Nadia (Yasmine Al Massri) is introduced as a teenager being raped by her father as her little sister looks on in terror. Running away from home, she becomes a belly-dancer and descends into alcoholism before a silly incident on a bus gets her thrown in prison. The short rape scene, and her unhappy career as a belly dancer summed up in a single painful shot of her gyrating waist are gems of understated filmmaking, the sort of banal tragedy that rings very true.
Nadia’s sad-eyed cellmate is Fatima (Ruba Blal), a nurse-turned-terrorist, who has received three life sentences for putting a bomb in a theater. This is the closest the film ever gets to condemning terrorism, and a montage of faces of the innocent audience members intently watching Roman Polanski’s “Repulsion” as the bomb ticks away is one of the film’s most harrowing scenes.
But back to bad-girl Nadia, who miraculously finds a loving husband in a goodhearted Islamic leader (Alexander Siddig). Sadly, her psychological scars run too deep, and she plunges back into booze and loose living. She leaves behind a small daughter, Miral, whom the father is forced to place in Husseini’s care.
It is only at this late point that the story finally settles down and focuses on Miral, now 17 (played by the distractingly attractive young Indian actress Freida Pinto of “Slumdog Millionaire”.) Neither her love story with young PLO leader Hani (Omar Metwally) nor her dangerous involvement in the liberation movement during the first Intifada of 1987 — which ends in a brief arrest and torture scene — feels convincingly developed.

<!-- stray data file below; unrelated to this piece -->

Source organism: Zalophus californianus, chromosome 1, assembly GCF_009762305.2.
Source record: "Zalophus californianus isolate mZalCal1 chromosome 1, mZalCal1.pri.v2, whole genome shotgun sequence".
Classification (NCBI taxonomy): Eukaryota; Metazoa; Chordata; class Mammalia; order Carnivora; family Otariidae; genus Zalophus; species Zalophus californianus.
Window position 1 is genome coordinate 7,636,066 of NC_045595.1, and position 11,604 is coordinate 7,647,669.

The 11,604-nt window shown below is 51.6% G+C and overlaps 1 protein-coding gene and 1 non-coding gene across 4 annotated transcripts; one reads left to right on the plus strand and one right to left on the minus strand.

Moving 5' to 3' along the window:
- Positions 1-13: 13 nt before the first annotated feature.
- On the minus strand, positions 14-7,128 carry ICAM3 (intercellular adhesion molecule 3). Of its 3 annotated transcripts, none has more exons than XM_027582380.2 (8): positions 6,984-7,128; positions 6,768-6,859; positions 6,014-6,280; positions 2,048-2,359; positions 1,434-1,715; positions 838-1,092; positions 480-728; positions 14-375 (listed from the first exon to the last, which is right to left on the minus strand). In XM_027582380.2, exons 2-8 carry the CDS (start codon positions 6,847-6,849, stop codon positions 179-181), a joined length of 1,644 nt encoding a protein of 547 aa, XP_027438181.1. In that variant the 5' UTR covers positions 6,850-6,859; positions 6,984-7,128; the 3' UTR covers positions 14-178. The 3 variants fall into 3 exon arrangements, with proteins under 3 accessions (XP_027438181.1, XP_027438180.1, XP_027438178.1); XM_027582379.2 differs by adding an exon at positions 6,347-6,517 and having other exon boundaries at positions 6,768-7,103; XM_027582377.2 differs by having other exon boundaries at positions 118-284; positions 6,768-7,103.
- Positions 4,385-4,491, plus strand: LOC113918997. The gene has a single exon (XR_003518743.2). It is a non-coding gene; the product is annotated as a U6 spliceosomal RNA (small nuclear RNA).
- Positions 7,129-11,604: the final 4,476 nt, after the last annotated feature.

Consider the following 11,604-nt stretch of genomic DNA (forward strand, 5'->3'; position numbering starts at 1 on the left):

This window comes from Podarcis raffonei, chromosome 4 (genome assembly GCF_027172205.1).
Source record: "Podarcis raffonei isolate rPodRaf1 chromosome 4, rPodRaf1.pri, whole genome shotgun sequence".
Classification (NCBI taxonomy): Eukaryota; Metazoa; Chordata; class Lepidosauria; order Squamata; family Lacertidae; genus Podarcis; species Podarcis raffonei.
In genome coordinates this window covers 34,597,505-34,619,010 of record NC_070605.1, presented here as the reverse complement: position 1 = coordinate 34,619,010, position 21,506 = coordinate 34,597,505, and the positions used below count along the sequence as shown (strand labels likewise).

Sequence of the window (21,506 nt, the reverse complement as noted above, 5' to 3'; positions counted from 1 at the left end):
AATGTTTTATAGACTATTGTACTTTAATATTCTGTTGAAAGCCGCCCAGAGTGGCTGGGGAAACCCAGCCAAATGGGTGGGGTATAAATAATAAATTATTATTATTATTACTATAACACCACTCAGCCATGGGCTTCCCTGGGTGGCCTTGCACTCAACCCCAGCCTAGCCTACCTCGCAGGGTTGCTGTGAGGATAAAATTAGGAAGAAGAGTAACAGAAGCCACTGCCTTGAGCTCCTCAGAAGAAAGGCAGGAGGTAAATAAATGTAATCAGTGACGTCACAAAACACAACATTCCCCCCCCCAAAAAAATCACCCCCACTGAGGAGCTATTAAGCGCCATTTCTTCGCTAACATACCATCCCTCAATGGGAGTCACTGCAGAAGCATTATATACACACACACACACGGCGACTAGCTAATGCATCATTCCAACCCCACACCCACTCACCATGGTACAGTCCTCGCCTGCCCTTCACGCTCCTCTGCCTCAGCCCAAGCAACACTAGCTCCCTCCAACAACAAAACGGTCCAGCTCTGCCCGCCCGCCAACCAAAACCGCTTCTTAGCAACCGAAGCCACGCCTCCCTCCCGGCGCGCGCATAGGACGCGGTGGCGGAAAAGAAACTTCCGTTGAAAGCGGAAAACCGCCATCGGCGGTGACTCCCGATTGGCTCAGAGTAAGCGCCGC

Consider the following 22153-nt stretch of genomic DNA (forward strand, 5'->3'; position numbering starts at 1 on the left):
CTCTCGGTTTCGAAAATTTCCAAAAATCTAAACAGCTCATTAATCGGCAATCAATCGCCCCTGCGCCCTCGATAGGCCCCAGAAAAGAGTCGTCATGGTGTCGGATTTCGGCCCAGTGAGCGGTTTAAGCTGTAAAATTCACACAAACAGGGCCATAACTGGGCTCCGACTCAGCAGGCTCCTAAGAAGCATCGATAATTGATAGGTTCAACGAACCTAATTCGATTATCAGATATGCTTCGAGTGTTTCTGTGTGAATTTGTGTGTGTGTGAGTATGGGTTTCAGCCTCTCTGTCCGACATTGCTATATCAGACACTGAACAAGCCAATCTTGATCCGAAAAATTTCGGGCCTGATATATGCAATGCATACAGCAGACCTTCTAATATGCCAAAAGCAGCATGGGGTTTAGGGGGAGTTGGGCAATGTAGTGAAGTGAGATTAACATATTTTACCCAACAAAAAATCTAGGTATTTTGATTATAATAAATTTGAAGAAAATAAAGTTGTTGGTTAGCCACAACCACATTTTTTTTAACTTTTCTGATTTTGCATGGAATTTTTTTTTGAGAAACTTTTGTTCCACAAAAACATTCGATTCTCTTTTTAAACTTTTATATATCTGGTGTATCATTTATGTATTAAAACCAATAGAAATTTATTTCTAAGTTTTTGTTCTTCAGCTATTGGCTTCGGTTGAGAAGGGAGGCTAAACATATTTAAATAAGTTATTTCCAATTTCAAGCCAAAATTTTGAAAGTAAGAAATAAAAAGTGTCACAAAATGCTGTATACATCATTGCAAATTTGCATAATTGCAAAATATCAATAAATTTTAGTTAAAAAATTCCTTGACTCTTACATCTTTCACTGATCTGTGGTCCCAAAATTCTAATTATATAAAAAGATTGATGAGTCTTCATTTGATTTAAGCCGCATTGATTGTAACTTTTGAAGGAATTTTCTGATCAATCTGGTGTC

Instead, the closing scenes hurry on to illustrate other material, including the frowned-upon love affair between Miral’s cousin and a Jewish girl (played by Schnabel’s real-life daughter, Stella) and the Oslo peace talks, which inspire Miral to become a journalist.
Much to his credit, it is remarkable how Schnabel avoids all the high dramatic moments — warfare, exploding bombs, dead children, hospital gore — that are the bread and butter of many if not most international movies set in the Middle East. Even his measured use of newsreel footage avoids exploiting the grisly. Determined to close the film on a note of hope, Schnabel captures Israel Prime Minister Yitzhak Rabin’s last moments on Earth but cuts just before the assassin’s fatal bullet is fired.
In a film heavily dosed with musical commentary, Schnabel is listed as “music supervisor” to an eclectic, sometimes-improbable assortment of tunes, from Laurie Anderson to Ennio Morricone and Tom Waits.
Venue: Venice Film Festival (Competition)
Production: Pathe Production, ER Prods., Eagle Pictures, India Take One Prods.
Cast: Hiam Abbass, Freida Pinto, Yasmine Al Massri, Ruba Blal, Alexander Siddig, Omar Metwally, Stella Schnabel, Willem Dafoe, Vanessa Redgrave
Director: Julian Schnabel
Screenwriter/based on the novel “Miral” by: Rula Jebreal
Producer: Jon Kilik
Executive producers: Francois-Xavier Decraene, Sonia Raule
Co-producers: Jerome Seydoux, Sebastian Silva, Tarak Ben Ammar, Tabrez Noorani, Eran Riklis
Director of photography: Eric Gautier
Production designer: Yoel Herzberg
Costume designer: Walid Mawed
Editor: Juliette Welfling
Sales Agent: Pathe
No rating, 112 minutes